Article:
Posts Tagged 'science'

A Biological Joke

I’ve gone all quiet on here again, but I must issue a ‘standing order’ to anyone coming across the blog in the future (or until I update next): let me know if any Creationists take the following seriously.

A new study into the transfer of genetic material laterally, or across taxonomic divisions, has shown that evolution does not proceed as Darwin thought, and that in fact the present theory of evolution is entirely false. Instead, it transpires that lateral genetic transfer makes new species much more like Empedocles‘ “random monster” theory over 2000 years ago had predicted.

Publishing in the Journal of Evolutionary Diversions, the major journal in the field, Professor Augustus P. Rillful and his colleagues of the paragenetics laboratory at the University of Münchhausen in Germany have shown experimentally that the ability of DNA to cross species boundaries at any distance makes the origin of species a solved problem, only it is solved in a way that Darwin never envisaged. This new theory, called Empedoclean Evolution, explains why novel traits can be found in many different taxonomic groups independently. Instead of being “discovered” by natural selection and then passed on to descendants, a solution can be “found” entirely by chance and shared throughout the living world, even between single celled organisms and plants or animals. (Source)

Okay, I’ll admit it: at first I actually thought this was serious, although I was wondering why the hell nobody was making a bigger deal about it. (At the very least, I’d expect news like this to cause every biologist on Earth to collectively swoon and faint – in that order.) It’s an April Fool’s day joke, of course, but posted a bit early.

Now, how long before some Creationist starts to triumphantly declare that ‘the Darwinists are changing their story again!!!!!’? I’d give it twelve hours, maximum.

Creationist Nonsense – A Brief Roundup

I haven’t got much time for blogging right now, so here are two oppurtunities for you to go and laugh at Creationists:

Via that ‘Community Post’ thing on the WordPress dashboard, this exasperated plea for some sort of intelligence (or reading comprehension skills) among Creationists. The comments section has really exploded, too, so wade in if you feel like it.

Sickening at times, frustrating and maddening always. The claims of a Y.E.C. (Young Earth Creationist), who purports the earth is less than ten thousand years old, have nothing to base their claims upon other than a book deemed sacred by its creators. Instead, with little to substantiate any assertion they make, the YECs go on the offensive and attempt to attack evolutionary theory, a well supported scientific understanding in regards to the process of change in biological organisms over time and how this explains biodiversity on the planet.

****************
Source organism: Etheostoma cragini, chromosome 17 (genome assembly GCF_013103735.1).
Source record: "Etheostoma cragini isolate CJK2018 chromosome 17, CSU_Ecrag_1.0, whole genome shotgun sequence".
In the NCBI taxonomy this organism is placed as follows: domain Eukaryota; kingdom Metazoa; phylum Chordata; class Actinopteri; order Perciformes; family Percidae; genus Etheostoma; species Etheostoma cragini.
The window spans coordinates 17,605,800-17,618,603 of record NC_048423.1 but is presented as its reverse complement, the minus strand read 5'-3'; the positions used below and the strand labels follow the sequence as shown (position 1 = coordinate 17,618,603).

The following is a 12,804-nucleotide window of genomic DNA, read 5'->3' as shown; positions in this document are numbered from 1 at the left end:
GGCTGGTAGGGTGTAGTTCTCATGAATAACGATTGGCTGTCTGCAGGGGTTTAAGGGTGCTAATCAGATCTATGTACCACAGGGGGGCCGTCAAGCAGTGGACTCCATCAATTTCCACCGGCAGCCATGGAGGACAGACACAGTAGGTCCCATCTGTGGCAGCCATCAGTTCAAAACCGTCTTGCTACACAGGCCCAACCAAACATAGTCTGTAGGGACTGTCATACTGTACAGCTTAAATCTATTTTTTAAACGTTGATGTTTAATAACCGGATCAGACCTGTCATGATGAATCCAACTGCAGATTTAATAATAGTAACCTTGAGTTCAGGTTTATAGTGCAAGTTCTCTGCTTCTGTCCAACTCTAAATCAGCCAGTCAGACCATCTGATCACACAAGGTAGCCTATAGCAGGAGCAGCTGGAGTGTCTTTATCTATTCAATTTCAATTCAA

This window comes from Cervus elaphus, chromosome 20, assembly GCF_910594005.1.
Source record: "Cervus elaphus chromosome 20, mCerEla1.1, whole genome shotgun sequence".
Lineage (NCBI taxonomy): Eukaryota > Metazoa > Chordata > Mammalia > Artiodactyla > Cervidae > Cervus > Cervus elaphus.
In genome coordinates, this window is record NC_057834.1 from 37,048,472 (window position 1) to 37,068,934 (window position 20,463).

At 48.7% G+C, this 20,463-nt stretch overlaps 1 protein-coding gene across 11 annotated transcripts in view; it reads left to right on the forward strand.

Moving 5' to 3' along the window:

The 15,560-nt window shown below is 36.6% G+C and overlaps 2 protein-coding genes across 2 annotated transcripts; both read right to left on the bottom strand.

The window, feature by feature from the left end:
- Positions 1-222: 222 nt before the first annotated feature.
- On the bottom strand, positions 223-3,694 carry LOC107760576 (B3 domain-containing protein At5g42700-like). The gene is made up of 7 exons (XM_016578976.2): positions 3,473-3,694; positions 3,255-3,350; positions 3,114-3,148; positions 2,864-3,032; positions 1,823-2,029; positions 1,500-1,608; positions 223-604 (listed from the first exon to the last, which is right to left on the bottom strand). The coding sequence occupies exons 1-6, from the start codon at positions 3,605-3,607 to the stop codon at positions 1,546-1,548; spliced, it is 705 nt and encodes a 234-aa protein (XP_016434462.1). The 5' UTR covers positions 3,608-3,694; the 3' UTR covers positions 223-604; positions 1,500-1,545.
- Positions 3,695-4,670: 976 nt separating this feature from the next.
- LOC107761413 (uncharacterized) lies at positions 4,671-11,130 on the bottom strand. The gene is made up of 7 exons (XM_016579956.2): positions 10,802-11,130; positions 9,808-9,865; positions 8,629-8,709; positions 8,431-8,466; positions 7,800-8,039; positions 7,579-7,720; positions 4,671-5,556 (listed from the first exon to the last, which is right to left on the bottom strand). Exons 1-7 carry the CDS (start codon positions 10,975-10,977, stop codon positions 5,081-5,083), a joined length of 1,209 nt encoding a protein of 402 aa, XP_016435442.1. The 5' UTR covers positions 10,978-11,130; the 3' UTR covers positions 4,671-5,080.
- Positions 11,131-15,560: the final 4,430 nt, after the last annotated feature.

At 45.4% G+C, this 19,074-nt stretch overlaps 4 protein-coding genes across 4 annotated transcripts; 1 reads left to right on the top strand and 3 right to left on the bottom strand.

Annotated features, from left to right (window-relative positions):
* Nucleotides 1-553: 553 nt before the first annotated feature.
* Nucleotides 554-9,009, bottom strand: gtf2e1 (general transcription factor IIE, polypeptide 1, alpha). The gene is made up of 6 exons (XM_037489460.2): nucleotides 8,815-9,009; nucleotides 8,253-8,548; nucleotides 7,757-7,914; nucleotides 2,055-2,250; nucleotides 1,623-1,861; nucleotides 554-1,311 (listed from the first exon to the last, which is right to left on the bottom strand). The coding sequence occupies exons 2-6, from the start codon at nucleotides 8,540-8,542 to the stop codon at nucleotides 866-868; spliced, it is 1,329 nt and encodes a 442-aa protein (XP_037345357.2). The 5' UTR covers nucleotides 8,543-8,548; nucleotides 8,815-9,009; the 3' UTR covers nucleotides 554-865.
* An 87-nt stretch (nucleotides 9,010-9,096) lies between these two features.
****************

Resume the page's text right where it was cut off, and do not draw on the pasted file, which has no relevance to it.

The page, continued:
A noble endeavour, but how many times has your average YEC been told this? They just aren’t listening.

Elsewhere, P.Z. Meyers is also pleading for some sort of return to common sense, but his rather magnificent smackdown is aimed solely at the Texas Board of Education, which seems to be enthusiastically running science education into the ground:

The Texas Board of Education is led by Don McLeroy, a creationist dentist and plagiarist who believes that the earth is only 6000 years old.

Just stop there and savor it. The man who wants to dictate what all of the children in one of the largest educational systems in the country should learn about science believes his pathetic and patently false superstition supersedes the evidence and the informed evaluation of virtually all the scientists in the world. There is no other way to put it than to point out that McLeroy is a blithering idiot who willingly puts his incompetence on display. His job is not at risk, and he’s even advancing his freakish agenda with some success.


But wait! The unbelievable insanity is not yet complete! The Texas school board is debating and will vote on a revised curriculum this week, a curriculum in which the uninformed, uneducated doubts of this arrogantly ignorant man will be enshrined in the lesson plans of every child in Texas. And the board is about evenly split!

I’m usually fairly polite when I talk to Creationists, but I feel this is the appropriate tone to take when they turn dangerous (that is, get some sort of actual power or influence).

Do you live in Texas? Are you opposed to raging lunacy? If so, get out there and do something!

Obama Lifts Stem Cell Funding Ban

Obama has fulfilled his promise to lift a Bush-era ban on assigning federal funds to stem cell research, a move whic has predictably been applauded by many scientists and condemned by many people with no scientific qualifications whatsoever.